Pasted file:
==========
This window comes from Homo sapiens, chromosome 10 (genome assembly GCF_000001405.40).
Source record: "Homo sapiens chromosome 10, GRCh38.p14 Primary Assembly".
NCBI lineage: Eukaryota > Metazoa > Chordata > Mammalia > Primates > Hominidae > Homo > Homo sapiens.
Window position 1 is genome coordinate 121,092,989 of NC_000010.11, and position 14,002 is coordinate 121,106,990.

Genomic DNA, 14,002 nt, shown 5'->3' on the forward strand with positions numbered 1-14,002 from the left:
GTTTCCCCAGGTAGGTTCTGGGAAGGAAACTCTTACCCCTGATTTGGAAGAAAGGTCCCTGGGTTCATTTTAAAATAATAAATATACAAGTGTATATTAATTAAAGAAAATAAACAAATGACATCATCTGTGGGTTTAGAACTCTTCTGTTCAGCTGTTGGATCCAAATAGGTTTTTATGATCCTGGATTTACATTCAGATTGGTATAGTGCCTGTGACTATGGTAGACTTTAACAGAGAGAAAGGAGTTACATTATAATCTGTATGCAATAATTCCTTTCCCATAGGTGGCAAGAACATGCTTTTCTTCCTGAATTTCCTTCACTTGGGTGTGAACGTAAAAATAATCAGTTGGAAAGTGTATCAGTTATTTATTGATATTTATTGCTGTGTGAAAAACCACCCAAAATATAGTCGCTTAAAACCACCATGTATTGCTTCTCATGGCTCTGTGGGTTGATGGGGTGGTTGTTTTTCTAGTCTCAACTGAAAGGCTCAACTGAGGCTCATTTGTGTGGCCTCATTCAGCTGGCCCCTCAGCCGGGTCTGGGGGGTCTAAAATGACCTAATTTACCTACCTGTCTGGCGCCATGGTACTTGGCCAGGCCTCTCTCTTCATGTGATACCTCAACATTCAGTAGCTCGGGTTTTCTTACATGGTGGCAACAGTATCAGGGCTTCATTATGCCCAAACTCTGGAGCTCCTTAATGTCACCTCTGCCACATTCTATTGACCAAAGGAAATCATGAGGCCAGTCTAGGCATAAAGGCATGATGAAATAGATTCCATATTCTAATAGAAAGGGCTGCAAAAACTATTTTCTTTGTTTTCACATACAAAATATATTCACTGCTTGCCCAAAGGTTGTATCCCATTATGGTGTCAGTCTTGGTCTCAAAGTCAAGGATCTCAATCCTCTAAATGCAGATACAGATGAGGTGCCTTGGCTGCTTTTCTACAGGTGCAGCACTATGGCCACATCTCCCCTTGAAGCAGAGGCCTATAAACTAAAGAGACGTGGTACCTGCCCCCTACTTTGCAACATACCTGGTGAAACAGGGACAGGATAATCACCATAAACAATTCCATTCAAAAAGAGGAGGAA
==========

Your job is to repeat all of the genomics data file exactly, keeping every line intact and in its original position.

This window comes from Homo sapiens, chromosome 10 (genome assembly GCF_000001405.40).
Source record: "Homo sapiens chromosome 10, GRCh38.p14 Primary Assembly".
NCBI lineage: Eukaryota > Metazoa > Chordata > Mammalia > Primates > Hominidae > Homo > Homo sapiens.
Window position 1 is genome coordinate 121,092,989 of NC_000010.11, and position 14,002 is coordinate 121,106,990.

Genomic DNA, 14,002 nt, shown 5'->3' on the forward strand with positions numbered 1-14,002 from the left:
GTTTCCCCAGGTAGGTTCTGGGAAGGAAACTCTTACCCCTGATTTGGAAGAAAGGTCCCTGGGTTCATTTTAAAATAATAAATATACAAGTGTATATTAATTAAAGAAAATAAACAAATGACATCATCTGTGGGTTTAGAACTCTTCTGTTCAGCTGTTGGATCCAAATAGGTTTTTATGATCCTGGATTTACATTCAGATTGGTATAGTGCCTGTGACTATGGTAGACTTTAACAGAGAGAAAGGAGTTACATTATAATCTGTATGCAATAATTCCTTTCCCATAGGTGGCAAGAACATGCTTTTCTTCCTGAATTTCCTTCACTTGGGTGTGAACGTAAAAATAATCAGTTGGAAAGTGTATCAGTTATTTATTGATATTTATTGCTGTGTGAAAAACCACCCAAAATATAGTCGCTTAAAACCACCATGTATTGCTTCTCATGGCTCTGTGGGTTGATGGGGTGGTTGTTTTTCTAGTCTCAACTGAAAGGCTCAACTGAGGCTCATTTGTGTGGCCTCATTCAGCTGGCCCCTCAGCCGGGTCTGGGGGGTCTAAAATGACCTAATTTACCTACCTGTCTGGCGCCATGGTACTTGGCCAGGCCTCTCTCTTCATGTGATACCTCAACATTCAGTAGCTCGGGTTTTCTTACATGGTGGCAACAGTATCAGGGCTTCATTATGCCCAAACTCTGGAGCTCCTTAATGTCACCTCTGCCACATTCTATTGACCAAAGGAAATCATGAGGCCAGTCTAGGCATAAAGGCATGATGAAATAGATTCCATATTCTAATAGAAAGGGCTGCAAAAACTATTTTCTTTGTTTTCACATACAAAATATATTCACTGCTTGCCCAAAGGTTGTATCCCATTATGGTGTCAGTCTTGGTCTCAAAGTCAAGGATCTCAATCCTCTAAATGCAGATACAGATGAGGTGCCTTGGCTGCTTTTCTACAGGTGCAGCACTATGGCCACATCTCCCCTTGAAGCAGAGGCCTATAAACTAAAGAGACGTGGTACCTGCCCCCTACTTTGCAACATACCTGGTGAAACAGGGACAGGATAATCACCATAAACAATTCCATTCAAAAAGAGGAGGAA